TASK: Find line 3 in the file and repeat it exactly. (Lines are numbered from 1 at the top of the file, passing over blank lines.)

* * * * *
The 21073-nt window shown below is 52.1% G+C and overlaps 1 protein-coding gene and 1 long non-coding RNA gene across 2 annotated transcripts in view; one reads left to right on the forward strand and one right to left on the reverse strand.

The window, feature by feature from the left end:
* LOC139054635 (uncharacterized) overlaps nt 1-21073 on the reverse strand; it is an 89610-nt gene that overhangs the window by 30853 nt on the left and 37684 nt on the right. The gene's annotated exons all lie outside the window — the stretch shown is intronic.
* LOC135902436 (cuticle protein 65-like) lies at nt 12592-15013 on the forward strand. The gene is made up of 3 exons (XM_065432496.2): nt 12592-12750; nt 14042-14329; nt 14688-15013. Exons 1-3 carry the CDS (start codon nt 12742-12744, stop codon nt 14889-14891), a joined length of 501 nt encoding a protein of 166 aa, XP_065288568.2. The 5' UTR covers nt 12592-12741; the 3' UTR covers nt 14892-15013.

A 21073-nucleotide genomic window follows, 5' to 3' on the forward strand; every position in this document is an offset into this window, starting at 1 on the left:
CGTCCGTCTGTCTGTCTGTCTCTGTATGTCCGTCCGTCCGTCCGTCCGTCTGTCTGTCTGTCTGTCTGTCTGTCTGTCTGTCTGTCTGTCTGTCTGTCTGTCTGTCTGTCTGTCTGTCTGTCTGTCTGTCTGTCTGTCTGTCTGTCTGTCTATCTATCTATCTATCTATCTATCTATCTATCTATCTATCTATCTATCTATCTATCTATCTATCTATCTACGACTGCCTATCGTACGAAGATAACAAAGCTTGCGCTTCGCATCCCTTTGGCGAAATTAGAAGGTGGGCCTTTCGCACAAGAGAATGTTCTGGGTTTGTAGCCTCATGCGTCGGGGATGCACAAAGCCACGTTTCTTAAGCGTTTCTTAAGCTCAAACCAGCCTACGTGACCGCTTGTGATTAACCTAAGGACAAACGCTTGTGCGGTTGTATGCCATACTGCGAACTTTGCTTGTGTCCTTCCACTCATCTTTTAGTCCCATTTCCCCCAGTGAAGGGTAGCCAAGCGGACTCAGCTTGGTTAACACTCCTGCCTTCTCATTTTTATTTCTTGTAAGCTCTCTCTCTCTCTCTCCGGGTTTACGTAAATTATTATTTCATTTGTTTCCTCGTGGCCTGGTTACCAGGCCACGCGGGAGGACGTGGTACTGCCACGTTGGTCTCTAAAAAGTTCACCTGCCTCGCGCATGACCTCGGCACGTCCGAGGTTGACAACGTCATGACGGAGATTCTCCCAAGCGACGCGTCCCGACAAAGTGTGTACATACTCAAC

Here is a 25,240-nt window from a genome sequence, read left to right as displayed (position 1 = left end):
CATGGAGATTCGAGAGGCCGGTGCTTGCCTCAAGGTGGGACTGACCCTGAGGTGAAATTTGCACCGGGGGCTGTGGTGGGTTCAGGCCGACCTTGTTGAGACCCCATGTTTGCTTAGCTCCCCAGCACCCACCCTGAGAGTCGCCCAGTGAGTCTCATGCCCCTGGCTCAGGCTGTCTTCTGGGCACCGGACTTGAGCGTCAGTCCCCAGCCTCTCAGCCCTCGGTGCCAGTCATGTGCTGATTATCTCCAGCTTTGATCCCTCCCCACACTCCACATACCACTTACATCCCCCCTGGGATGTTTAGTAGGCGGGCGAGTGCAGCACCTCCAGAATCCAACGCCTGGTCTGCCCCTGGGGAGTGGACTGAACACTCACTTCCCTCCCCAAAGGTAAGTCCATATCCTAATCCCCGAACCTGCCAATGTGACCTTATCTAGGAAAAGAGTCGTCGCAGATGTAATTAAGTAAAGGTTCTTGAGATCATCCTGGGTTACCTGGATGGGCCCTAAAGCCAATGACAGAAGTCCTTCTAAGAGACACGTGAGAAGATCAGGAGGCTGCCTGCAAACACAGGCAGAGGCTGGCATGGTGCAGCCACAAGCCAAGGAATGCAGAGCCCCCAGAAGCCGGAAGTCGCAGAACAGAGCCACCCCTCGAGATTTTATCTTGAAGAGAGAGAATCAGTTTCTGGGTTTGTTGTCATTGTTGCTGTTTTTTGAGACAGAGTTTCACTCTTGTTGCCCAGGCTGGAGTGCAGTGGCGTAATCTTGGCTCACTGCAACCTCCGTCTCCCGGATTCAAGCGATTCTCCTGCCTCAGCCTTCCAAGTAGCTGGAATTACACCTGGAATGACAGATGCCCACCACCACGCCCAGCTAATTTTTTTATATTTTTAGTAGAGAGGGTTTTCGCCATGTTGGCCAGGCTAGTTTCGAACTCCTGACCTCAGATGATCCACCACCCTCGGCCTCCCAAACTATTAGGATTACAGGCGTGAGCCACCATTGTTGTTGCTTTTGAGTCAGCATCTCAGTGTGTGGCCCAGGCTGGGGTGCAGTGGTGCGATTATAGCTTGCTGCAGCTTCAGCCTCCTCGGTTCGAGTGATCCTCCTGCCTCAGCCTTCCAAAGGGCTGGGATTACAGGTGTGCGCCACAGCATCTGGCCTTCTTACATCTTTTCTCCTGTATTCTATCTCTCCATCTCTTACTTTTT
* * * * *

* LOC139054635 (uncharacterized) overlaps nt 1-21073 on the reverse strand; it is an 89610-nt gene that overhangs the window by 30853 nt on the left and 37684 nt on the right. The gene's annotated exons all lie outside the window — the stretch shown is intronic.